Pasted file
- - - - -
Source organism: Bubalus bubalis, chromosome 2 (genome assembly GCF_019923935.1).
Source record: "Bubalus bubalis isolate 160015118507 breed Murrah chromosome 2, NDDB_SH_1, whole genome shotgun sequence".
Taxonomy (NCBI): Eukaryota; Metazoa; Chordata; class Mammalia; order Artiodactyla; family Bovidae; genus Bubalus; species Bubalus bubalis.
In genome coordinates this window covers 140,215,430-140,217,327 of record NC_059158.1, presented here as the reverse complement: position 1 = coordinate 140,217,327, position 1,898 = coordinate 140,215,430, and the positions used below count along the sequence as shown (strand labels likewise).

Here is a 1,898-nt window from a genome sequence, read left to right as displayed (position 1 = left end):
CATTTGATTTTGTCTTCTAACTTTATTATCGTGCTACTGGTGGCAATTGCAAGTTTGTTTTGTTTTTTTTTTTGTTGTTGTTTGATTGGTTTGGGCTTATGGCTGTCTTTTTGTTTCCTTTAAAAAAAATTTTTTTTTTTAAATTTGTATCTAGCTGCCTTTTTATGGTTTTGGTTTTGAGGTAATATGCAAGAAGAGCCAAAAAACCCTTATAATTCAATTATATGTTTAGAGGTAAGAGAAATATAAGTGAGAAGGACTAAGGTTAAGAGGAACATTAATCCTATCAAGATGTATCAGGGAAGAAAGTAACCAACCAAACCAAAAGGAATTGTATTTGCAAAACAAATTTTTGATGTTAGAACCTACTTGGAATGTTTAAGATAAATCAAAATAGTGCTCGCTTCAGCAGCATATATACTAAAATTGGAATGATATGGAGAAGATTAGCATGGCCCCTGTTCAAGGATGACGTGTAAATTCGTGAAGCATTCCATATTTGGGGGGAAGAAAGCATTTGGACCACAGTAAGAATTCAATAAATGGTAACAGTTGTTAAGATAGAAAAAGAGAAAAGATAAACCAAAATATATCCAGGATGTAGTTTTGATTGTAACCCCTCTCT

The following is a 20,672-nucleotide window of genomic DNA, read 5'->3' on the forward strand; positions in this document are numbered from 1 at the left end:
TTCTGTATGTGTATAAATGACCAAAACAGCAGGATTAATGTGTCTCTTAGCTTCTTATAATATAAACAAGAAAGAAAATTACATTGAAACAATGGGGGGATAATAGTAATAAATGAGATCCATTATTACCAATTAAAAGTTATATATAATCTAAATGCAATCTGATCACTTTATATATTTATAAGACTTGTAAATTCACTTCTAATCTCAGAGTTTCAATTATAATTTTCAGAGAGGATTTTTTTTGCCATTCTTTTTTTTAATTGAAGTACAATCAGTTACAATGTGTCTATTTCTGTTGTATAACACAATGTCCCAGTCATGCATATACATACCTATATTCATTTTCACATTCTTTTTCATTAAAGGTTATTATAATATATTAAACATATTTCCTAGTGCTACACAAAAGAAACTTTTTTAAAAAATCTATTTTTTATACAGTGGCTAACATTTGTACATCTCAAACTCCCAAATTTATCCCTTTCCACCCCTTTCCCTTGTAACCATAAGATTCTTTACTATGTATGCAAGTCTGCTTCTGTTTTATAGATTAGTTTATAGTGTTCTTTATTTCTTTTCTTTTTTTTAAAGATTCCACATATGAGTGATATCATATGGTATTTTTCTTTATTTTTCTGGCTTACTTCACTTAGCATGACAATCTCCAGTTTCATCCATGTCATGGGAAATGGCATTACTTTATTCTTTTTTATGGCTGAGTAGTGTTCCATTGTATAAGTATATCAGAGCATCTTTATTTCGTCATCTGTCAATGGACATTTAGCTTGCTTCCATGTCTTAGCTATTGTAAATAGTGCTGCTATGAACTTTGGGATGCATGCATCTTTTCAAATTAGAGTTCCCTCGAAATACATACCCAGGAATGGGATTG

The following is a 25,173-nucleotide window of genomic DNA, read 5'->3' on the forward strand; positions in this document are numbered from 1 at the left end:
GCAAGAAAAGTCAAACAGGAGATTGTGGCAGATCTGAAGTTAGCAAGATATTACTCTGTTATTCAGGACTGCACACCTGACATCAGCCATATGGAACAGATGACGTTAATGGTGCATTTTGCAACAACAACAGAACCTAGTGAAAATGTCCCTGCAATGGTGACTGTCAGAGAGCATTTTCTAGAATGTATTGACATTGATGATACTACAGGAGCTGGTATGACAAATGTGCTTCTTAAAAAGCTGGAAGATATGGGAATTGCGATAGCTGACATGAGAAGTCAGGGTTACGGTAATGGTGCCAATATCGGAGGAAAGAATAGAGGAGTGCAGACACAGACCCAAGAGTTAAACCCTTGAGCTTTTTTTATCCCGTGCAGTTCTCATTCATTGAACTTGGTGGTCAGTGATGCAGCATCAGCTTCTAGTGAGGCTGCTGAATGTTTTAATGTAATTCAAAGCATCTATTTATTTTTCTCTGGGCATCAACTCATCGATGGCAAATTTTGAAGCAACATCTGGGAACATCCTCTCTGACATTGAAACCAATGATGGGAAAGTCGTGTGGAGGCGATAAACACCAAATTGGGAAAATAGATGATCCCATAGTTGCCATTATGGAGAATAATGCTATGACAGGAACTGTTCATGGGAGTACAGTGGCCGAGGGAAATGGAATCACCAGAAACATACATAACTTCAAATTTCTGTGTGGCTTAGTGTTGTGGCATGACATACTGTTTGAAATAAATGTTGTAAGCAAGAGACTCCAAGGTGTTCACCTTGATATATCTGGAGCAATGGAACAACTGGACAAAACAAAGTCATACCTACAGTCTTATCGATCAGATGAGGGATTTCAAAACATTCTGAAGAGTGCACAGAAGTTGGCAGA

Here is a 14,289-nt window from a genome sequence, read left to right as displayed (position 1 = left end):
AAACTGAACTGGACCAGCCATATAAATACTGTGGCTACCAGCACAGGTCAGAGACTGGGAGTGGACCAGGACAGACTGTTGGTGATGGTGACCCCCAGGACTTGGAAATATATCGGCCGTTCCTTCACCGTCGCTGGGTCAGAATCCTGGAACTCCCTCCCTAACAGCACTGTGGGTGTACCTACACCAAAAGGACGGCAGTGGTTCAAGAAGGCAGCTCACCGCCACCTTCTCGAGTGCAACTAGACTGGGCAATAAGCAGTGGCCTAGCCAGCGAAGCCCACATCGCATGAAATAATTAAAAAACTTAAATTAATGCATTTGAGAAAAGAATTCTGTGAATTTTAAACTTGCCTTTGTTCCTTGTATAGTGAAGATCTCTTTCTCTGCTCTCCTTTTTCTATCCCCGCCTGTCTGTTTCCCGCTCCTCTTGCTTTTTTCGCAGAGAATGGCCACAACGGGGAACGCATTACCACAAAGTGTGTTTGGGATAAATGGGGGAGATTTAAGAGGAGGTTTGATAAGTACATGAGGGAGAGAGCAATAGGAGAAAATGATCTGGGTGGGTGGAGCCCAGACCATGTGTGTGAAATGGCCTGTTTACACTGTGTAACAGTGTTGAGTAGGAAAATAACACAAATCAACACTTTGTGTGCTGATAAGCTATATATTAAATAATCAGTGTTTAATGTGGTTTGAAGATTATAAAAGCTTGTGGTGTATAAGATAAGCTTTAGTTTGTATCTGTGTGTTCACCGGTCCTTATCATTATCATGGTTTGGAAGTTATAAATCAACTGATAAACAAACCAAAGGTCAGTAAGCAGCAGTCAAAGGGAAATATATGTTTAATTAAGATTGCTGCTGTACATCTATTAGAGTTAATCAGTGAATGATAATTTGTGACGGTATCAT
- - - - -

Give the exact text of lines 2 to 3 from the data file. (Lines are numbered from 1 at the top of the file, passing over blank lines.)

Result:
Source record: "Bubalus bubalis isolate 160015118507 breed Murrah chromosome 2, NDDB_SH_1, whole genome shotgun sequence".
Taxonomy (NCBI): Eukaryota; Metazoa; Chordata; class Mammalia; order Artiodactyla; family Bovidae; genus Bubalus; species Bubalus bubalis.